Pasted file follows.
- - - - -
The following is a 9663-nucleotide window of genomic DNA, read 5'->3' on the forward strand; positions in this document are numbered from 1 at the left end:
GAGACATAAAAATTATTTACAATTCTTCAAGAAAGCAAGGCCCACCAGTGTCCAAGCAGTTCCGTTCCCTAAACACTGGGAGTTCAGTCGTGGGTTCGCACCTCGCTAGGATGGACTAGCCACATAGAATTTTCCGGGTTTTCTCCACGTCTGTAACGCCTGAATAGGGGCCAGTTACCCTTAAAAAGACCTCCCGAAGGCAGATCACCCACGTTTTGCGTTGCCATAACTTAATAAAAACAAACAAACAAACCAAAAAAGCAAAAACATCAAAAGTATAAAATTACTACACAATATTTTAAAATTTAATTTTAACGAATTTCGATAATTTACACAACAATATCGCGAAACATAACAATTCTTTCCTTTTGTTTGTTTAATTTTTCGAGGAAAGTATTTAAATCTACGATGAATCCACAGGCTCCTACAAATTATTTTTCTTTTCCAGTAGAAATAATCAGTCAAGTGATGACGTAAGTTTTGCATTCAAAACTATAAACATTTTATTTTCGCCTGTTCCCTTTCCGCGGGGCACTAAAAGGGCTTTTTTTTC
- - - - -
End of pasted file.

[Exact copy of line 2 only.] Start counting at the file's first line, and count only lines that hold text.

GAGACATAAAAATTATTTACAATTCTTCAAGAAAGCAAGGCCCACCAGTGTCCAAGCAGTTCCGTTCCCTAAACACTGGGAGTTCAGTCGTGGGTTCGCACCTCGCTAGGATGGACTAGCCACATAGAATTTTCCGGGTTTTCTCCACGTCTGTAACGCCTGAATAGGGGCCAGTTACCCTTAAAAAGACCTCCCGAAGGCAGATCACCCACGTTTTGCGTTGCCATAACTTAATAAAAACAAACAAACAAACCAAAAAAGCAAAAACATCAAAAGTATAAAATTACTACACAATATTTTAAAATTTAATTTTAACGAATTTCGATAATTTACACAACAATATCGCGAAACATAACAATTCTTTCCTTTTGTTTGTTTAATTTTTCGAGGAAAGTATTTAAATCTACGATGAATCCACAGGCTCCTACAAATTATTTTTCTTTTCCAGTAGAAATAATCAGTCAAGTGATGACGTAAGTTTTGCATTCAAAACTATAAACATTTTATTTTCGCCTGTTCCCTTTCCGCGGGGCACTAAAAGGGCTTTTTTTTC